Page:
2.5 teaspoons is the correct amount of salt. Just make sure you're using kosher salt as the larger grain size of sea salt, flakey salt and etc. will produce a saltier pastry.

Best,
The Milk Street Team

Susan S.

I’ve made these 3 times and love the way they taste, but every time they ooze butter while they bake. I follow the recipe carefully down to keeping the butter and buttermilk cold. Any ideas?

Amy J.

Unbelievably delicious. I had to decrease the ginger somewhat but I love to makes these to give to friends and everyone loves them.

Lara B.

I love these scones and have made them multiple times with various add ins other than the ginger. I personally think that 2.5 tsp kosher salt is way too much salt. I make these with 1 tsp kosher salt and would not want more. Great scone recipe otherwise!

Mary Jane B.

Made them this morning, a lot of steps, agree with others that they were maybe a bit salty, didn't have kosher so used sea salt that I ground. I too had butter ooze out while they were baking but didn't affect anything. Think they were too big and would make maybe 16 instead of 12 out of the dough. In order to decrease the labor, I believe I'll skip the grated fresh ginger or reduce the amount just to save on labor and 2 out of 3 ginger additions should be enough.

Kelsey C.

Yum! These are so good, but a lot of work. Thankfully, they freeze great - I freeze them individually and bake them from frozen at the same oven temp for the same amount of time and they turn out amazing! So nice to have a warm scone out of the oven and have already done all the work!

Diana L.

They taste good. I could not put so much nutmeg and ginger (I put 1 tsp of nutmeg and 1/2 of ginger) as a family member does not like it. Because they taste good, I can probably go without these spices. I only put 12 tablespoons of butter and nothing ooze after it was baked and 1 tsp of table salt (I think a little more is needed... probably as written above 1 and 1/4 tsp). My kid liked it.


Down arrow

Triple Ginger Scones with Chocolate Chunks

Get Ready to Cook

12

Scones

1 hour 15 minutes

40 minutes active

Tip

Don't worry if the flour-butter mixture doesn't form a cohesive dough immediately after all the buttermilk has been added. In fact, it will be very crumbly, but a brief kneading and the act of shaping and pressing the mixture into disks will bring it together. When kneading, though, take care not to overwork the dough, which will result in tough, not tender, scones.

Ingredients
  • 455

    grams (3½ cups) all-purpose flour, plus more for dusting

  • 67

    grams (5 tablespoons) white sugar

  • 4

    teaspoons baking powder

  • ½

    teaspoon baking soda

  • 2

    tablespoons ground ginger

  • teaspoons grated nutmeg

  • 1 ¼

    teaspoons table salt

  • teaspoons ground black pepper

  • cups cold buttermilk

  • 2

    tablespoons finely grated fresh ginger

  • 1

    tablespoon grated orange zest

  • 18

    tablespoons (2 sticks plus 2 tablespoons) salted butter, cut into ½-inch pieces and chilled

  • 150

    grams (1 cup) roughly chopped bittersweet chocolate

  • 154

    grams (1 cup) finely chopped crystallized ginger

  • 1

    large egg, beaten

Step 1 of 4

Combine ingredients

455
grams (3½ cups) all-purpose flour
67
grams (5 tablespoons) white sugar
4
teaspoons baking powder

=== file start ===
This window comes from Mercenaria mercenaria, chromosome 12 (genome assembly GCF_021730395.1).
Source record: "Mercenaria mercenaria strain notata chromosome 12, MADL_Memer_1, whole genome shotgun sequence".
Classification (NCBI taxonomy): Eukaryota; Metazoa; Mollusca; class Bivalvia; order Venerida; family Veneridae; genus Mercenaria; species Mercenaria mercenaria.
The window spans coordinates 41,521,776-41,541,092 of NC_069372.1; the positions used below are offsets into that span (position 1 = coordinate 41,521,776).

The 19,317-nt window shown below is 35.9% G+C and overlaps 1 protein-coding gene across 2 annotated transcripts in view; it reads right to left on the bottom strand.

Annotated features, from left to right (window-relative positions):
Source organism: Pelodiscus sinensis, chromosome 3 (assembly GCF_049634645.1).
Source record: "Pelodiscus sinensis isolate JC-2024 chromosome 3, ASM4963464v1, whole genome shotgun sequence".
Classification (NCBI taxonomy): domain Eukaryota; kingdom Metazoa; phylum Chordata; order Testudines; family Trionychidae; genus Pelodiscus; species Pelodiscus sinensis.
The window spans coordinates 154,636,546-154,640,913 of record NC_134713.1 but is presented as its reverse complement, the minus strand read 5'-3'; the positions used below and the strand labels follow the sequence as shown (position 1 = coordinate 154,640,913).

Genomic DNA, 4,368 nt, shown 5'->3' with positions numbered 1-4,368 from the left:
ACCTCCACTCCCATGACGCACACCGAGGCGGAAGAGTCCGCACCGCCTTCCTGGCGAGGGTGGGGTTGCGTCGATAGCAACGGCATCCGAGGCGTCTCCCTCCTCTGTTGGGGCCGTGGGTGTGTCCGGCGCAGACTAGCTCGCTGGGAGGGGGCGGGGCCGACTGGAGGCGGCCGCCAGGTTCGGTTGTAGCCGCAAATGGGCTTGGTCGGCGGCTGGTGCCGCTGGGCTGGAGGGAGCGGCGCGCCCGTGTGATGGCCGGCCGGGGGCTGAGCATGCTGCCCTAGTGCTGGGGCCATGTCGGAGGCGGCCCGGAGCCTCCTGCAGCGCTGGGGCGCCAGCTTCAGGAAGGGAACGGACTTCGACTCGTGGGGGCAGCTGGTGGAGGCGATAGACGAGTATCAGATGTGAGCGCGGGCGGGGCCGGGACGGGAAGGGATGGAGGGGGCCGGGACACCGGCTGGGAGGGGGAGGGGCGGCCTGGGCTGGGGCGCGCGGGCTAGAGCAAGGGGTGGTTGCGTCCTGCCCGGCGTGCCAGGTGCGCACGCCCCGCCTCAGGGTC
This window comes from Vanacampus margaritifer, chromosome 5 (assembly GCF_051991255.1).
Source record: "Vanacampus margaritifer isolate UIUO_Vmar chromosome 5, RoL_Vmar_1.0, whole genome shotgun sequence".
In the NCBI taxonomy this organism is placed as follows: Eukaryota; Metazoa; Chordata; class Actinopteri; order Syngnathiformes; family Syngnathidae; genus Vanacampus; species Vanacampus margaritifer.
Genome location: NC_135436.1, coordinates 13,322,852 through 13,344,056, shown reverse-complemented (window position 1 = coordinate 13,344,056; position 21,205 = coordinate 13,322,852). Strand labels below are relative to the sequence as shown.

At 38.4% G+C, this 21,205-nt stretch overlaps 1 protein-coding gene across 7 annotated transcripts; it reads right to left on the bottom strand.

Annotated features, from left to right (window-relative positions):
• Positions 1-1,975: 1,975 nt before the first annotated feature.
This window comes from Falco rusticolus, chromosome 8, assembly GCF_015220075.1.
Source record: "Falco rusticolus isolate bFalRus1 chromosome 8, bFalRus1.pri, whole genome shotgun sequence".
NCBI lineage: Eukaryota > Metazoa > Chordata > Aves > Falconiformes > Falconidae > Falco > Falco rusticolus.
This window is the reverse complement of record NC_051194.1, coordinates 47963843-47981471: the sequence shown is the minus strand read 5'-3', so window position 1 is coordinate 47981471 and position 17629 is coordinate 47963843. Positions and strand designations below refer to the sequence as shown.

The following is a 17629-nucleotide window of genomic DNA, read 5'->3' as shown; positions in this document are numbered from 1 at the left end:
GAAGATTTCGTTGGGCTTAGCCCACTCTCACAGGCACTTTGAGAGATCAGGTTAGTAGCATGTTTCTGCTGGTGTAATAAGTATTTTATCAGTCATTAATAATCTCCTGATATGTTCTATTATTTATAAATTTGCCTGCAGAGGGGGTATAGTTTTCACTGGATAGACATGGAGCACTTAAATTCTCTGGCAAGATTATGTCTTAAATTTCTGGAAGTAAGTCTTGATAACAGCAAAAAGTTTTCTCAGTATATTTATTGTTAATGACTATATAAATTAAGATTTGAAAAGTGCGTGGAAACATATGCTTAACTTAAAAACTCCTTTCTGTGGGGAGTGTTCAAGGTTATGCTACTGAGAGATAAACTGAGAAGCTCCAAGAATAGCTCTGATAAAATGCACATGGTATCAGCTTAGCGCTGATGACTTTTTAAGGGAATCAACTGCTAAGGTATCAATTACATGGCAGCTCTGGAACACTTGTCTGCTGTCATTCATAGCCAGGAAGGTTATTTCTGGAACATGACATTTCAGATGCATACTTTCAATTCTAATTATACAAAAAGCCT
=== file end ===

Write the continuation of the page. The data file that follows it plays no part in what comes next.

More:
½
teaspoon baking soda
2
tablespoons ground ginger
teaspoons grated nutmeg
1 ¼
teaspoons table salt
teaspoons ground black pepper
cold buttermilk
2
tablespoons finely grated fresh ginger
1
tablespoon grated orange zest

Heat the oven to 375°F with racks in the upper- and lower-middle positions. Line 2 rimmed baking sheets with kitchen parchment. In a large bowl, whisk together the flour, sugar, baking powder, baking soda, ground ginger, nutmeg, salt and pepper.


In a 2-cup liquid measuring cup or a small bowl, stir together the buttermilk, grated ginger and orange zest.

Step 2 of 4

Create dough mixture

18
tablespoons (2 sticks plus 2 tablespoons) salted butter, cut into ½-inch pieces and chilled
150
grams (1 cup) roughly chopped bittersweet chocolate
154
grams (1 cup) finely chopped crystallized ginger

To a food processor, add about ½ of the flour mixture and scatter the butter over the top. Pulse until the butter is in large pea-sized pieces, 10 to 12 pulses. Transfer to the bowl with the remaining flour mixture.


Add the chocolate and crystallized ginger, then toss with your hands until evenly combined. Pour in about ⅓ of the buttermilk and toss just a few times with your hands, making sure to scrape along the bottom of the bowl, until the liquid is absorbed.


Add the remaining buttermilk in 2 more additions, tossing after each. After the final addition of buttermilk, toss until no dry, floury bits remain. The mixture will be quite crumbly and will not form a cohesive dough.

Step 3 of 4

Assemble scones

1
large egg, beaten

Lightly dust the counter with flour, turn the mixture out onto it, then give it a final toss. Divide it into 2 even piles, gathering each into a mound, then very briefly knead each mound; it's fine if the mixture is still somewhat crumbly.


Gather each mound into a ball, then press firmly into a cohesive 5-inch disk about 1½ inches thick. Brush the tops of each disk lightly with beaten egg. Using a chef's knife, cut each disk in half, then cut each half into 3 wedges. Place 6 wedges on each prepared baking sheet, spaced evenly apart.

Step 4 of 4

Bake scones

Bake until the scones are deep golden brown, 27 to 30 minutes, switching and rotating the baking sheets halfway through. Cool on the baking sheets on wire racks for 5 minutes, then transfer directly to a rack and cool for at least another 5 minutes. Serve warm or at room temperature.